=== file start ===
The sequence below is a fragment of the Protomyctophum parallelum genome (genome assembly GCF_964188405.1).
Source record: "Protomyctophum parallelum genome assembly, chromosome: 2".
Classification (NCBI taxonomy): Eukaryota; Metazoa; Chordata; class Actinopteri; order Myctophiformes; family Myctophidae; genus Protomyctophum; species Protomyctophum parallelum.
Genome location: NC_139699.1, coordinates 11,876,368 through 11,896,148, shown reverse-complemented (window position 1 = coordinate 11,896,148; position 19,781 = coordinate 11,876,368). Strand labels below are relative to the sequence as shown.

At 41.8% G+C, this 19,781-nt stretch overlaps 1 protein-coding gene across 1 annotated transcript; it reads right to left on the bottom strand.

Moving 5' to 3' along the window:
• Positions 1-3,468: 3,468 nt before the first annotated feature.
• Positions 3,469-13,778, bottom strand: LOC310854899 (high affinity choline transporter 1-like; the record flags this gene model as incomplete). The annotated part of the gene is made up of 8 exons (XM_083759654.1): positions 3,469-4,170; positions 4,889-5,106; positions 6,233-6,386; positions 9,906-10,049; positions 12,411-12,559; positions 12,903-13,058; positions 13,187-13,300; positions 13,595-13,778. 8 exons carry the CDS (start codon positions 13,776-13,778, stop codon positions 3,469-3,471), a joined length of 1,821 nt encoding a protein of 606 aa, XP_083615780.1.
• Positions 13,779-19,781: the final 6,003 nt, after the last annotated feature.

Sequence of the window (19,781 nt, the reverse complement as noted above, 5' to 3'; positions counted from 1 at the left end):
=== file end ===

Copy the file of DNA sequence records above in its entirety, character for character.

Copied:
The sequence below is a fragment of the Protomyctophum parallelum genome (genome assembly GCF_964188405.1).
Source record: "Protomyctophum parallelum genome assembly, chromosome: 2".
Classification (NCBI taxonomy): Eukaryota; Metazoa; Chordata; class Actinopteri; order Myctophiformes; family Myctophidae; genus Protomyctophum; species Protomyctophum parallelum.
Genome location: NC_139699.1, coordinates 11,876,368 through 11,896,148, shown reverse-complemented (window position 1 = coordinate 11,896,148; position 19,781 = coordinate 11,876,368). Strand labels below are relative to the sequence as shown.

At 41.8% G+C, this 19,781-nt stretch overlaps 1 protein-coding gene across 1 annotated transcript; it reads right to left on the bottom strand.

Moving 5' to 3' along the window:
• Positions 1-3,468: 3,468 nt before the first annotated feature.
• Positions 3,469-13,778, bottom strand: LOC310854899 (high affinity choline transporter 1-like; the record flags this gene model as incomplete). The annotated part of the gene is made up of 8 exons (XM_083759654.1): positions 3,469-4,170; positions 4,889-5,106; positions 6,233-6,386; positions 9,906-10,049; positions 12,411-12,559; positions 12,903-13,058; positions 13,187-13,300; positions 13,595-13,778. 8 exons carry the CDS (start codon positions 13,776-13,778, stop codon positions 3,469-3,471), a joined length of 1,821 nt encoding a protein of 606 aa, XP_083615780.1.
• Positions 13,779-19,781: the final 6,003 nt, after the last annotated feature.

Sequence of the window (19,781 nt, the reverse complement as noted above, 5' to 3'; positions counted from 1 at the left end):